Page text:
Inside, the Audi R8 is roomy and civilized. The seats are low to the ground and getting in requires a wide step, but the cabin looks more conventional than the average exotic car, and downright familiar to any Audi driver.
Powered and heated sport seats provide plenty of comfort and rely partially on the encapsulating doors and console for lateral retention. They are not as confining as some sport seats that assume a 30-inch-or-smaller waist, and not as heavily bolstered and contoured as some Audi S or RS sedan seats. Not only do 6-foot, 4-inch adults fit inside, their feet fit in the footwells, a common pinch point in mid-engine cars.
With a range of power adjustment, a good dead pedal, and a manual tilt/telescoping steering column, it's easy to get a suitable driving position and a good view of the instruments. Forward and rearward visibility are good, while rear quarter vision is better in the coupe with the small rear side windows and slightly compromised with the convertible top up. The available rearview camera can help the driver spot objects or people behind the car when backing up.
The seats are available framed in leather with alcantara centers or upholstered in full leather. Both cars can be enhanced further with leather for the dashboard and upper door panels. Spyders have specially treated leather to keep cooler than regular leather in strong sunlight. Aluminum style cabin trim is standard; upgrades include carbon fiber and piano black, the latter high-gloss that suggests it might be a good idea to test drive in the sun top-down before ordering one that way. Audi's cabins are well regarded and if there's a weak point in the R8's cabin it's the plastic console trim.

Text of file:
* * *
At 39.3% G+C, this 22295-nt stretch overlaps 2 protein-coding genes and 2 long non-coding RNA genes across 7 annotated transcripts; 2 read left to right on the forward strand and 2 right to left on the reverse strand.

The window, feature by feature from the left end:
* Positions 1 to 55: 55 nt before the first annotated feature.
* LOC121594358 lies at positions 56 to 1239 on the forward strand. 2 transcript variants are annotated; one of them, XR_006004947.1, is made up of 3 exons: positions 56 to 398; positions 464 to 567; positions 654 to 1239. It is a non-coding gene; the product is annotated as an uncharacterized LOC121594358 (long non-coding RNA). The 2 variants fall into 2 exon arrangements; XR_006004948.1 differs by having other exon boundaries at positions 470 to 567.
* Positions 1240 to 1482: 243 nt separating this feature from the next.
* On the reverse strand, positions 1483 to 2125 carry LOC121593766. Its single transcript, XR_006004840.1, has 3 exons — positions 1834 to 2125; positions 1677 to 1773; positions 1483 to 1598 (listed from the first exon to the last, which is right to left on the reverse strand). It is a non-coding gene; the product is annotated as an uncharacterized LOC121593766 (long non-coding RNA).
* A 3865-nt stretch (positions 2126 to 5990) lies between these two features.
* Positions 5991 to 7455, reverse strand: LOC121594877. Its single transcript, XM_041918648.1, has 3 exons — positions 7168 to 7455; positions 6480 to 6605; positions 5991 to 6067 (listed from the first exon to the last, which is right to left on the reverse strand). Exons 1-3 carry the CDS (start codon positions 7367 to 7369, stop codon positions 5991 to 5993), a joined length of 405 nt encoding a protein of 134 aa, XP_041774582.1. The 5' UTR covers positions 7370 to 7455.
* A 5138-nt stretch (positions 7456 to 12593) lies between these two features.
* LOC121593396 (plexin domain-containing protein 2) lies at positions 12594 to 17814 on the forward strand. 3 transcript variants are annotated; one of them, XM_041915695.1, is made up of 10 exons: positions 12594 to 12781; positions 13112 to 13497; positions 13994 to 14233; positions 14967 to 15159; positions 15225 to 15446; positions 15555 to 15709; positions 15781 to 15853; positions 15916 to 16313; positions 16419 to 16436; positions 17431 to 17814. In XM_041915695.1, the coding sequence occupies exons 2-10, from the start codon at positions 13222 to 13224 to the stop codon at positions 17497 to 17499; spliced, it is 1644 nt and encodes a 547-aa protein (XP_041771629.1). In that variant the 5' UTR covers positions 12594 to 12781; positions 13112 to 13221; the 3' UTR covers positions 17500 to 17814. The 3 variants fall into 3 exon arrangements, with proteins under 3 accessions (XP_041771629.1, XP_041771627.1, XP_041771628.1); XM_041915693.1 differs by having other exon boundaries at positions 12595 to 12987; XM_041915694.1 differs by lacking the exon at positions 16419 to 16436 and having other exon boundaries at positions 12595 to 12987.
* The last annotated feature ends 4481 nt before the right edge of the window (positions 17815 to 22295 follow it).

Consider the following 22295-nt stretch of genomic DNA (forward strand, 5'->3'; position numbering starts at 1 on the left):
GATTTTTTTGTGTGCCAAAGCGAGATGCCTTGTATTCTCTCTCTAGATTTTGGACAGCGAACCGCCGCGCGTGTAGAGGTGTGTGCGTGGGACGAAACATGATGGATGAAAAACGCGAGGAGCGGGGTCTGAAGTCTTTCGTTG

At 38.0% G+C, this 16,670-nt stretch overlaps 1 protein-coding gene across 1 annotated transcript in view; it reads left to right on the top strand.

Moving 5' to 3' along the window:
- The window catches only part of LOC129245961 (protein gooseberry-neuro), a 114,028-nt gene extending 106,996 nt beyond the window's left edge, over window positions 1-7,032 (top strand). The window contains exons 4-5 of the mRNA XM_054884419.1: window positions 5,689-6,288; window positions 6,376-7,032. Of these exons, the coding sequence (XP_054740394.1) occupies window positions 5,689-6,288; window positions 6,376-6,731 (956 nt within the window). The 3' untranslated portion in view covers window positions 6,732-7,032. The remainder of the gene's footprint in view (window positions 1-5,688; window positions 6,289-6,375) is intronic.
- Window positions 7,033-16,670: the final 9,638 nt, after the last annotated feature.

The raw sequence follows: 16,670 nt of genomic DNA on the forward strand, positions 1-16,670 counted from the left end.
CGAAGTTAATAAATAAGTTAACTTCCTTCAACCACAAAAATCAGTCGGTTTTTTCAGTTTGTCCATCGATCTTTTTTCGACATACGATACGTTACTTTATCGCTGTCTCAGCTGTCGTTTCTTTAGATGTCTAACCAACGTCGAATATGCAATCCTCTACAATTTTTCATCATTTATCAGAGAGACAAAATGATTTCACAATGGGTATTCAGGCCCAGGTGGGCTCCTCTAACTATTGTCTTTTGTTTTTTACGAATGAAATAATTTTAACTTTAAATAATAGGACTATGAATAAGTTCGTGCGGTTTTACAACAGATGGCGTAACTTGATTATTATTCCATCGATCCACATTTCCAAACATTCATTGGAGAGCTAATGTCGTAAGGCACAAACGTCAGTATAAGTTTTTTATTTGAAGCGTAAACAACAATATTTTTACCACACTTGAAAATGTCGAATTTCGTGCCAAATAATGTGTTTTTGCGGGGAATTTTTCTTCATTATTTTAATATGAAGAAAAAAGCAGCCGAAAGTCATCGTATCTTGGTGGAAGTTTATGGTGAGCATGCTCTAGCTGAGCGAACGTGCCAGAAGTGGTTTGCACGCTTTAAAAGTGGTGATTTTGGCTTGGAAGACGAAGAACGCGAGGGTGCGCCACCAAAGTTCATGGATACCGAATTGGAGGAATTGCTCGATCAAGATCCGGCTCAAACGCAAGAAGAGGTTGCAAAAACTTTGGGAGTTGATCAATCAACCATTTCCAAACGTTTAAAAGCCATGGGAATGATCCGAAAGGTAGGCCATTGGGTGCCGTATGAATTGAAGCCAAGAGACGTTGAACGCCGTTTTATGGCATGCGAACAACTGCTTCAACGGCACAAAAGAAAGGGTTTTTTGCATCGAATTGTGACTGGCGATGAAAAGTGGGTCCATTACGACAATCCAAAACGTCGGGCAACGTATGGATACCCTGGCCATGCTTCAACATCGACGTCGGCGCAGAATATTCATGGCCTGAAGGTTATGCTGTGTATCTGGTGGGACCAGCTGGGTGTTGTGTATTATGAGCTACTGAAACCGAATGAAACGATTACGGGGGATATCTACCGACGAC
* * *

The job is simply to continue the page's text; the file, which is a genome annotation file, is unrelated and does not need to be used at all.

All the instruments, including oil temperature and electrical condition, are in a pod ahead of the driver with a glare-free covering. The steering wheel foregoes an excessively thick rim and has redundant-control thumbwheels and switches, but the flat-bottom shape is not ideal for urban driving or ribbons of mountain roadway that require more than a turn of the wheel. Flat-bottom steering wheels are better suited to formula cars. A proper handbrake is immediately right of the driver, much preferred over the electronic kind.
The manual shifter has a slotted metal gate like Ferraris of yore; R-Tronic cars use paddles on the wheel.
The navigation screen is easily seen in direct sunlight, with or without polarized lenses. The audio/navigation system is a standard Audi part and reasonably intuitive, and the climate controls are right out of the TT. Bluetooth and iPod integration are well thought out, detailed to the point the Spyder driver's seatbelt has three microphones in it for hands-free calling with the top down.
Cubby storage space is moderate in the coupe, smaller in the Spyder.
Trunk space in the R8 coupe and convertible is 3.5 cubic feet. The coupe offers an additional 3 cubic feet behind the seats.